Ester Boserup was an economist who studied agricultural and economic development. Her work involved agrarian change on the international level and what the role of women should be within societal development. Much of her work was for the United Nations and other international organizations.
Her best-known work regarding population cycles and agricultural production is called The Conditions of Agricultural Growth and was published in 1965. Unlike other theories of population change, Boserup didn’t draw an apocalyptic view of the future. Instead, the major point that she attempts to make with her theory is that humans look at necessity as an inspiration to invent new processes.
What Is the Ester Boserup Theory?
For more than two centuries, population growth centered around a theory proposed by Thomas Malthus. He suggested that if human populations continued to grow, then food production would be unable to keep up with the demands placed upon it. Eventually, the planet would reach a point where there wouldn’t be enough food that could be grown to support the number of people living.
This would create a famine that would likely kill many people, thus adjusting the population levels to the maximum number that could be supported by food production activities. Referred to as Malthusian theory, the idea is that humanity will one day exceed its carrying capacity.
The Ester Boserup theory takes a different approach. Instead of human population levels being limited to the amount of food that a society can grow, she suggests that food production will continue to increase as population levels increase.
Boserup developed her theory based on her knowledge and experiences in the agrarian world. She showed that when there is a threat of starvation to a population center, there is an enhanced level of motivation for people to improve their farming methods. They will invent new technologies and change their labor patterns so that more food can be produced.
How Accurate is Boserupian Theory?
When Malthus first suggested his theory, there were fewer than 800 million people living on the planet. It wouldn’t be until the 19th century when the first estimations of 1 billion come about.
When Boserup proposed her theory, US and UN census data estimated a global population level of over 3 billion people.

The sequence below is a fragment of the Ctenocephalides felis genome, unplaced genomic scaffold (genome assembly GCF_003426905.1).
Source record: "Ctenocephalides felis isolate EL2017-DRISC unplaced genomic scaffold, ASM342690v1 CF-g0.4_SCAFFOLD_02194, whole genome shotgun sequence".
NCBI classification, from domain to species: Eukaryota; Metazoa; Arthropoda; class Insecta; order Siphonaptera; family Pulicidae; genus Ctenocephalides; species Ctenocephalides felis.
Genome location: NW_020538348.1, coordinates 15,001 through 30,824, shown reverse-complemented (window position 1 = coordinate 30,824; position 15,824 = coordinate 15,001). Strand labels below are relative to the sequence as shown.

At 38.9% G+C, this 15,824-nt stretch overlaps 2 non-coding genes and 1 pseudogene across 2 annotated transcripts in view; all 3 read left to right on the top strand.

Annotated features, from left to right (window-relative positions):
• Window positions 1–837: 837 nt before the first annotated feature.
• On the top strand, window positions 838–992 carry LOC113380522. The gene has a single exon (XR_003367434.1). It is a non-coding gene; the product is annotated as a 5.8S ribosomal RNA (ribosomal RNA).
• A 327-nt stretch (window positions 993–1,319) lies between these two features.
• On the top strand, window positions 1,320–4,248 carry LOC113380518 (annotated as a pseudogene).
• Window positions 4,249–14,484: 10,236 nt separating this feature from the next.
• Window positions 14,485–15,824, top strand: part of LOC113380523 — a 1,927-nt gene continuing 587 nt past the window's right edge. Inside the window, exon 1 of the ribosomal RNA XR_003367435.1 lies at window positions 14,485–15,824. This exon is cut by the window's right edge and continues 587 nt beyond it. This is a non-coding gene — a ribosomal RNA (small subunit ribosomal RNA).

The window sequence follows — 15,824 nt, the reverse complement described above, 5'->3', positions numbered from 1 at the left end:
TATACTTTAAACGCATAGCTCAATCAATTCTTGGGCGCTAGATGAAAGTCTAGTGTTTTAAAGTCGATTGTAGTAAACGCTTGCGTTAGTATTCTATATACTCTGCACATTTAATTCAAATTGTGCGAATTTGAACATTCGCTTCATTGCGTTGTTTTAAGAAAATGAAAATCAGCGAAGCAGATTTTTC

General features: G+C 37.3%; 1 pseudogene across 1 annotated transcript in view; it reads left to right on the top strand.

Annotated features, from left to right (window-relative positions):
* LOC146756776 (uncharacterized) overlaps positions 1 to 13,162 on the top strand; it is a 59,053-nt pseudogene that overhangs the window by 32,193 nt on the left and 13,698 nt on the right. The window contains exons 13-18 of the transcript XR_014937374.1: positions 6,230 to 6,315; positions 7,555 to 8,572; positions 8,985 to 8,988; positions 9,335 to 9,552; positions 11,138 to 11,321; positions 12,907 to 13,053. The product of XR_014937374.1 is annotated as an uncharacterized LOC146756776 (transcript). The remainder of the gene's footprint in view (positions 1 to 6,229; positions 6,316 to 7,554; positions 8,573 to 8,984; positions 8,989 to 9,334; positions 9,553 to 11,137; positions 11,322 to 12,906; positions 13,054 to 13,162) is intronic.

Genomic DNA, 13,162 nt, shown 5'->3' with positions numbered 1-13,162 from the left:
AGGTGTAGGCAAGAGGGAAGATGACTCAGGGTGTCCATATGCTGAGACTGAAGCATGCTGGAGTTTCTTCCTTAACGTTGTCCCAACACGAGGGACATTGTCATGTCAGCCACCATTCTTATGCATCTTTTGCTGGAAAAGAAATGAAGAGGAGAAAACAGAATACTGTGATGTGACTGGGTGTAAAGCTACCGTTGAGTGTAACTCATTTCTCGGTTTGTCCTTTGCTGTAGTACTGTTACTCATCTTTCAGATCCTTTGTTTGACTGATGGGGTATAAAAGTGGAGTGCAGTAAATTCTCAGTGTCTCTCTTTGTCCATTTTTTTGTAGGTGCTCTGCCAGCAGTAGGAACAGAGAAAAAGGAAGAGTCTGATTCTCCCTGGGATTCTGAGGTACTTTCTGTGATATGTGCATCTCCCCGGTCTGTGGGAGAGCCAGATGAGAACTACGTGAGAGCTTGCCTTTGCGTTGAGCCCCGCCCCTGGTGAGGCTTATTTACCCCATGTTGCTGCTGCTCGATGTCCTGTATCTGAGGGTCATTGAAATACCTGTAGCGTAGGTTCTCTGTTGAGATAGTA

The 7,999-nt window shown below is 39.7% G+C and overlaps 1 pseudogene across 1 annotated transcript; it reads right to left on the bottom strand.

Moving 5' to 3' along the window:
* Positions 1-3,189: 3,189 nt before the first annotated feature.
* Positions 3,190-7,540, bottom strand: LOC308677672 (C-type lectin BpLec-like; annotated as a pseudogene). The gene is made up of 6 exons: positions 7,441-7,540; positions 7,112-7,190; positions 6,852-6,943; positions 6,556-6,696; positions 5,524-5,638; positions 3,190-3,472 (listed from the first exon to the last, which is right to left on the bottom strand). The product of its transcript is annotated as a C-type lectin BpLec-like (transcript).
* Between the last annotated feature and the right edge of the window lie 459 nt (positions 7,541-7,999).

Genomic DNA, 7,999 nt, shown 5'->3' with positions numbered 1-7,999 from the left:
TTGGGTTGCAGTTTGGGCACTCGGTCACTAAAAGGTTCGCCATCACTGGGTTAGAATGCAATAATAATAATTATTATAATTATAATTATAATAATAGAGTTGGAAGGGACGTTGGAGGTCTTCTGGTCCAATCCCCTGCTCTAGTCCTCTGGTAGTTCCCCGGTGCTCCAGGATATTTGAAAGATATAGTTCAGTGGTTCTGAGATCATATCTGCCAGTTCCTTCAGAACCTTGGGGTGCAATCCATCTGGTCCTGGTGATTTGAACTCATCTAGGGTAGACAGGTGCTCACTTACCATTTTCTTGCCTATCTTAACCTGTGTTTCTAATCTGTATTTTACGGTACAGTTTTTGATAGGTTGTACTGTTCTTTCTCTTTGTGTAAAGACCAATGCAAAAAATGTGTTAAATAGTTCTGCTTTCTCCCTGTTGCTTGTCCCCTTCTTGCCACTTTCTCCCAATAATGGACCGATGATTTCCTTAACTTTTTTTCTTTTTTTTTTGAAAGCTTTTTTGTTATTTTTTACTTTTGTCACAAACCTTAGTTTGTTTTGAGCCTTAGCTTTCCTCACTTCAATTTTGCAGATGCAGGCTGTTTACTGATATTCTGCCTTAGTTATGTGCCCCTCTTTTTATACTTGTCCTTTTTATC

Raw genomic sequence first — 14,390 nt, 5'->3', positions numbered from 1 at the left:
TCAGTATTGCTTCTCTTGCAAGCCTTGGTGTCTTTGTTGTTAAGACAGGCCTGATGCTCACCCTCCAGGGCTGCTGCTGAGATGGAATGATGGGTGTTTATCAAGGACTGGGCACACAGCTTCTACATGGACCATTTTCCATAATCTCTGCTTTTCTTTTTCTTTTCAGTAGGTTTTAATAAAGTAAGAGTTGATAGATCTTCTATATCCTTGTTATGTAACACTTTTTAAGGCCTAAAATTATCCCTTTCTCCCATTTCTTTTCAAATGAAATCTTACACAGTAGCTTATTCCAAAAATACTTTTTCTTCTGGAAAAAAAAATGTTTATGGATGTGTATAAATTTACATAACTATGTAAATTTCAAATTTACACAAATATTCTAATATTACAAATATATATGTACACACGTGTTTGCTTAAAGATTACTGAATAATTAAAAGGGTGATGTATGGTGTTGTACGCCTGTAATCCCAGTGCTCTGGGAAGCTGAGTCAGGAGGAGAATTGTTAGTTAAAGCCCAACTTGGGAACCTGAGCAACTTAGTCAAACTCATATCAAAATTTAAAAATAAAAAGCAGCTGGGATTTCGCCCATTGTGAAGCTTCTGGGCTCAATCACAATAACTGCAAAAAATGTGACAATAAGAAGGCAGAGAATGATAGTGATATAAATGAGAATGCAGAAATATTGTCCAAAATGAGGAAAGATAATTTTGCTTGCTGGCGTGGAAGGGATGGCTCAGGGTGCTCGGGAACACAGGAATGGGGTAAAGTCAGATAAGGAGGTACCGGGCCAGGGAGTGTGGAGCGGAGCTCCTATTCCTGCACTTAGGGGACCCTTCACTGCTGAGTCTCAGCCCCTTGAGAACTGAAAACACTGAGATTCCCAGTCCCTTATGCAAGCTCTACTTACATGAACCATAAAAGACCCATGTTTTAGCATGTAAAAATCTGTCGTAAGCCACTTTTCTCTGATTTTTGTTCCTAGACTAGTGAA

Today, there is more than 7 billion people living on our planet. By 2050, the estimated population levels will be between 9-10 billion.
Data released by Oxfam suggests that Boserupian theory has some merit. In their last reported agricultural harvest, they show that current crop yields produce 17% more food than what is needed for every human in 2010 to have enough to eat. Hunger exists because of the governmental and distribution structures that are in place. Billions of tons of food are wasted annually because of these structures.
This means the Ester Boserup theory has great merit. Since she first proposed this theory, population levels have doubled. The world is 10 times more populated today than it was during the time of Malthus. We are still producing more food from a total capacity standpoint than we need and production levels continue to rise.
Is There a Limit to Potential Growth?
Boserup suggests that agricultural production is based on the idea of “intensification.” Farmers may own land, but choose not to maximize their property’s production levels. There might be three fields owned by the farmer, but only two will be used because the third doesn’t have optimal growing conditions. If the farmer has more children and must support a larger family, he will use the third field in some way to support the higher food needs that are required.
This means there is no real limit to the potential growth that humanity could experience when it comes to food production.
The fact is that we are still greatly under-utilizng our croplands today. In the United States, about 350 million acres is designated as cropland. 80% of total US acreage is used for 4 crops: feeder corn, soybeans, alfalfa, and wheat. The first three crops are generally used to feed livestock, which is then used to create animal products within the food system.
Just 3 million acres is set aside in the US right now for vegetable production. There are nearly 800 million acres of pasture and another 250 million acres of grazed forest lands that could be potentially converted into croplands – and that’s just in the United States.
There could be some truth to what Malthus suggests, but Boserup shows that we are a long way from such an apocalyptic future right now. That’s why she suggests we should hope for the future instead of despair.